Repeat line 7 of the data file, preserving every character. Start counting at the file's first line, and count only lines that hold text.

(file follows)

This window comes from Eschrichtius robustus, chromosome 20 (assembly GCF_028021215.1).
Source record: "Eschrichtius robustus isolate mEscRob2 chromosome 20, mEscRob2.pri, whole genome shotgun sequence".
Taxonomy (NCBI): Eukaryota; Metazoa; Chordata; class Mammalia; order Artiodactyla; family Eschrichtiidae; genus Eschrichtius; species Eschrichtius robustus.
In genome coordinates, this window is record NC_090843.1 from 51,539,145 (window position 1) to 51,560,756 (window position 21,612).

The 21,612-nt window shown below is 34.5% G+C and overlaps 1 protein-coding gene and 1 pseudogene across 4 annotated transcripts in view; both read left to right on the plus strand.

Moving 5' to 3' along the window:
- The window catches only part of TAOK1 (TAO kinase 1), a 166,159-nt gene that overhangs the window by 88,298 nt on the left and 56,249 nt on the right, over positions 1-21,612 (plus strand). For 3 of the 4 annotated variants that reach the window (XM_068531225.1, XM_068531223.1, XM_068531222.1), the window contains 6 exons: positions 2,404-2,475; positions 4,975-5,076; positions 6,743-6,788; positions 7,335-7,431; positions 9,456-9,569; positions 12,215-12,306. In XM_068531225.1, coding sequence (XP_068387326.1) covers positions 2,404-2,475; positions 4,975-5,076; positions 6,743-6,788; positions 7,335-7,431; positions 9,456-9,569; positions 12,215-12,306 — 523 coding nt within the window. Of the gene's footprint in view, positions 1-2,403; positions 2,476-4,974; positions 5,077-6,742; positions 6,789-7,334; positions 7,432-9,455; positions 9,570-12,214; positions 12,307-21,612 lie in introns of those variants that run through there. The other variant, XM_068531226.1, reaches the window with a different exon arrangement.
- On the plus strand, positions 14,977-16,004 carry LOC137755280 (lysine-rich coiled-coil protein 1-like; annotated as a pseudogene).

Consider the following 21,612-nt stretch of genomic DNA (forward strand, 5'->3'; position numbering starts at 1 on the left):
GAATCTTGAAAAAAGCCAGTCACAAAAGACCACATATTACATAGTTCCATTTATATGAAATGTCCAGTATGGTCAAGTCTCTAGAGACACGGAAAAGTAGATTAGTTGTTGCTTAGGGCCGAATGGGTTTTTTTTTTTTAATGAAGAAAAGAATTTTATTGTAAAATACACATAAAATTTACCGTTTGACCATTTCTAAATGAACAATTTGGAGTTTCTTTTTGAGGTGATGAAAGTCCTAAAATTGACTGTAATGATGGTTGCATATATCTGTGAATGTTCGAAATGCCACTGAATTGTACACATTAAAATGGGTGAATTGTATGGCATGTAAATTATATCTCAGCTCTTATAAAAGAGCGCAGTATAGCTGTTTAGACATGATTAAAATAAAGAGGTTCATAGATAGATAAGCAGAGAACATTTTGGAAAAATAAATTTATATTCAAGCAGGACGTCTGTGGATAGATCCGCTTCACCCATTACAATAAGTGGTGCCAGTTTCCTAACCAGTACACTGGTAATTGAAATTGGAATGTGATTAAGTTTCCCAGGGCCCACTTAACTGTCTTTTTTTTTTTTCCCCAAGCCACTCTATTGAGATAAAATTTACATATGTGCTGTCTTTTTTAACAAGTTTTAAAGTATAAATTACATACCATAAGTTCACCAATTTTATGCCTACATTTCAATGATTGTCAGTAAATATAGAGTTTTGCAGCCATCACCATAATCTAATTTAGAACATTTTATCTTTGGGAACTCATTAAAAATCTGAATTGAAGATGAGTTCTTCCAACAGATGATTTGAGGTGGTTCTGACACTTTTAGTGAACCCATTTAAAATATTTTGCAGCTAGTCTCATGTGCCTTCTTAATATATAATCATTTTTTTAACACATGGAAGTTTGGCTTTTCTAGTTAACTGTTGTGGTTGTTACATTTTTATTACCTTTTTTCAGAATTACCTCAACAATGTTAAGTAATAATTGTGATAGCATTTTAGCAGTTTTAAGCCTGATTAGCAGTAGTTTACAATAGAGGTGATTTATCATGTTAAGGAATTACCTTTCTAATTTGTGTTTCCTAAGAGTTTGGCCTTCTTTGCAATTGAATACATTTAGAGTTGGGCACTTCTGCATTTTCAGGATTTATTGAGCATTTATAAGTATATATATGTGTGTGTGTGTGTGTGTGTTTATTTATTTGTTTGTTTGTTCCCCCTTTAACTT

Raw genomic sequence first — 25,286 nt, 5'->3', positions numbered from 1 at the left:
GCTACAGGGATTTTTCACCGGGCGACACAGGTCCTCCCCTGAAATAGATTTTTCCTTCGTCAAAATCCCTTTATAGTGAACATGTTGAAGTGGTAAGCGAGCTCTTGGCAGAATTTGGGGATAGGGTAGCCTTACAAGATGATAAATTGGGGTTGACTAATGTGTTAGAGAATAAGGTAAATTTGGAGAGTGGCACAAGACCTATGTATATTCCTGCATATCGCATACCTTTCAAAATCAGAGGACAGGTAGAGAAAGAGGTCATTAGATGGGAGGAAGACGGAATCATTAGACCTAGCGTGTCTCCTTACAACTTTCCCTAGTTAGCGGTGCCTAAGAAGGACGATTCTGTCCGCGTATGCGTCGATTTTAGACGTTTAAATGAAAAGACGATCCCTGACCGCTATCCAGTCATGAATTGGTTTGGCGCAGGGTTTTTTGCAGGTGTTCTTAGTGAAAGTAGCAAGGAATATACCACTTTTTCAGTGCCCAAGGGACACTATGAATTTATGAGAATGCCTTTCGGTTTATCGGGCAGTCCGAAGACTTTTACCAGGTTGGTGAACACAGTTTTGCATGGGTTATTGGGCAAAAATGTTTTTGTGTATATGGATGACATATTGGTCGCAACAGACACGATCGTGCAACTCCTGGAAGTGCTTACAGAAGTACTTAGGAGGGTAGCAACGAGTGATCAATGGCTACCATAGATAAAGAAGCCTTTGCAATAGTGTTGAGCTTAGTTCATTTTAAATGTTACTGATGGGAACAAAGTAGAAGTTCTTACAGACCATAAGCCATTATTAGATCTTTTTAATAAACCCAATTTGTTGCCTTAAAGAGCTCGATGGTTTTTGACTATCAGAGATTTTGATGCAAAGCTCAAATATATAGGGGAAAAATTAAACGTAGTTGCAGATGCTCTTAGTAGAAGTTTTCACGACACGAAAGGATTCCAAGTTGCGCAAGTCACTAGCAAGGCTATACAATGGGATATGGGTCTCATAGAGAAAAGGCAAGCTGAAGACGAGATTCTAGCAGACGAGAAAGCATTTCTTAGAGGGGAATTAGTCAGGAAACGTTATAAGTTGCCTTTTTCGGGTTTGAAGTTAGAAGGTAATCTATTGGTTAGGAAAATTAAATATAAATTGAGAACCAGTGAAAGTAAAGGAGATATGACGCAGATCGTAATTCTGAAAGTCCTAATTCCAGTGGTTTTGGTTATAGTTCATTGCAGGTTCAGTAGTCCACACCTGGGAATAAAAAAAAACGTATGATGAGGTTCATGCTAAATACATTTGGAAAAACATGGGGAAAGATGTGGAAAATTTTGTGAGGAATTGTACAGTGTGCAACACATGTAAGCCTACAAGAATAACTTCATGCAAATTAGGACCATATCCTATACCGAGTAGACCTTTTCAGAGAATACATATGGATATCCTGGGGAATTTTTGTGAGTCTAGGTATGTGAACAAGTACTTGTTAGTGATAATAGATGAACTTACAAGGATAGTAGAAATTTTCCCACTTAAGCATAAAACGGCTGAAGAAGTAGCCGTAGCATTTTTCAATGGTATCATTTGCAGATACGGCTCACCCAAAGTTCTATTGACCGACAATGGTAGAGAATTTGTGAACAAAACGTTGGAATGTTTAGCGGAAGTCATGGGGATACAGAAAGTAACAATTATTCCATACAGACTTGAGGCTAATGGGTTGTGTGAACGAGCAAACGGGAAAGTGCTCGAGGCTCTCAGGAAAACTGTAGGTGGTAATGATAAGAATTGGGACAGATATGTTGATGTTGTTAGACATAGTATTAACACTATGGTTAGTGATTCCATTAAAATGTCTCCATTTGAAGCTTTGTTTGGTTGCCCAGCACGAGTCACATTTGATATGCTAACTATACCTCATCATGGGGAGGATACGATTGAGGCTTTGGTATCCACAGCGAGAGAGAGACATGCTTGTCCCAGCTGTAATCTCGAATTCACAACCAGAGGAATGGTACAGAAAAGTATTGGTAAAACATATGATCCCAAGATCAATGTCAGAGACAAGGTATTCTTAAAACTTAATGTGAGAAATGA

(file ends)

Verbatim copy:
- The window catches only part of TAOK1 (TAO kinase 1), a 166,159-nt gene that overhangs the window by 88,298 nt on the left and 56,249 nt on the right, over positions 1-21,612 (plus strand). For 3 of the 4 annotated variants that reach the window (XM_068531225.1, XM_068531223.1, XM_068531222.1), the window contains 6 exons: positions 2,404-2,475; positions 4,975-5,076; positions 6,743-6,788; positions 7,335-7,431; positions 9,456-9,569; positions 12,215-12,306. In XM_068531225.1, coding sequence (XP_068387326.1) covers positions 2,404-2,475; positions 4,975-5,076; positions 6,743-6,788; positions 7,335-7,431; positions 9,456-9,569; positions 12,215-12,306 — 523 coding nt within the window. Of the gene's footprint in view, positions 1-2,403; positions 2,476-4,974; positions 5,077-6,742; positions 6,789-7,334; positions 7,432-9,455; positions 9,570-12,214; positions 12,307-21,612 lie in introns of those variants that run through there. The other variant, XM_068531226.1, reaches the window with a different exon arrangement.